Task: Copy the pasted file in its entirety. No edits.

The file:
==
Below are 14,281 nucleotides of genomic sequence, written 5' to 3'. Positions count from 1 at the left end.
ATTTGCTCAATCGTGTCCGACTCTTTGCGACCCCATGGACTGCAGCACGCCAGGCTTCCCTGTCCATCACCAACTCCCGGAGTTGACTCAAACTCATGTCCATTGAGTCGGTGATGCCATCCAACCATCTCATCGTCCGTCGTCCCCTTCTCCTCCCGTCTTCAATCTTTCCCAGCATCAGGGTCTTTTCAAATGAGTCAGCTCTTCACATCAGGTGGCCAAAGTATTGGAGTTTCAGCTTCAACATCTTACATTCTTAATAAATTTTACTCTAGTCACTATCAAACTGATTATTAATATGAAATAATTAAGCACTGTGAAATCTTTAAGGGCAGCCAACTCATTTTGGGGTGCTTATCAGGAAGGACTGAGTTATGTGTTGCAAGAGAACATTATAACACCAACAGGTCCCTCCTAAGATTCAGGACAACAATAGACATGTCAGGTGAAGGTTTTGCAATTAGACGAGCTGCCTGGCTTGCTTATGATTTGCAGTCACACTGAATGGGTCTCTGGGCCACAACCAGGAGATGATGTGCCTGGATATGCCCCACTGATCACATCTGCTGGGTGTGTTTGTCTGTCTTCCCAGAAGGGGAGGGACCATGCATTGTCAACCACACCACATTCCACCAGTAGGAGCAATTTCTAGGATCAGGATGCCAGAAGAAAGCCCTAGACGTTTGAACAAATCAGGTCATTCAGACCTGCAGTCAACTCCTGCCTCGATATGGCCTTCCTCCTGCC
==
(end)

Below are 14,281 nucleotides of genomic sequence, written 5' to 3'. Positions count from 1 at the left end.
ATTTGCTCAATCGTGTCCGACTCTTTGCGACCCCATGGACTGCAGCACGCCAGGCTTCCCTGTCCATCACCAACTCCCGGAGTTGACTCAAACTCATGTCCATTGAGTCGGTGATGCCATCCAACCATCTCATCGTCCGTCGTCCCCTTCTCCTCCCGTCTTCAATCTTTCCCAGCATCAGGGTCTTTTCAAATGAGTCAGCTCTTCACATCAGGTGGCCAAAGTATTGGAGTTTCAGCTTCAACATCTTACATTCTTAATAAATTTTACTCTAGTCACTATCAAACTGATTATTAATATGAAATAATTAAGCACTGTGAAATCTTTAAGGGCAGCCAACTCATTTTGGGGTGCTTATCAGGAAGGACTGAGTTATGTGTTGCAAGAGAACATTATAACACCAACAGGTCCCTCCTAAGATTCAGGACAACAATAGACATGTCAGGTGAAGGTTTTGCAATTAGACGAGCTGCCTGGCTTGCTTATGATTTGCAGTCACACTGAATGGGTCTCTGGGCCACAACCAGGAGATGATGTGCCTGGATATGCCCCACTGATCACATCTGCTGGGTGTGTTTGTCTGTCTTCCCAGAAGGGGAGGGACCATGCATTGTCAACCACACCACATTCCACCAGTAGGAGCAATTTCTAGGATCAGGATGCCAGAAGAAAGCCCTAGACGTTTGAACAAATCAGGTCATTCAGACCTGCAGTCAACTCCTGCCTCGATATGGCCTTCCTCCTGCC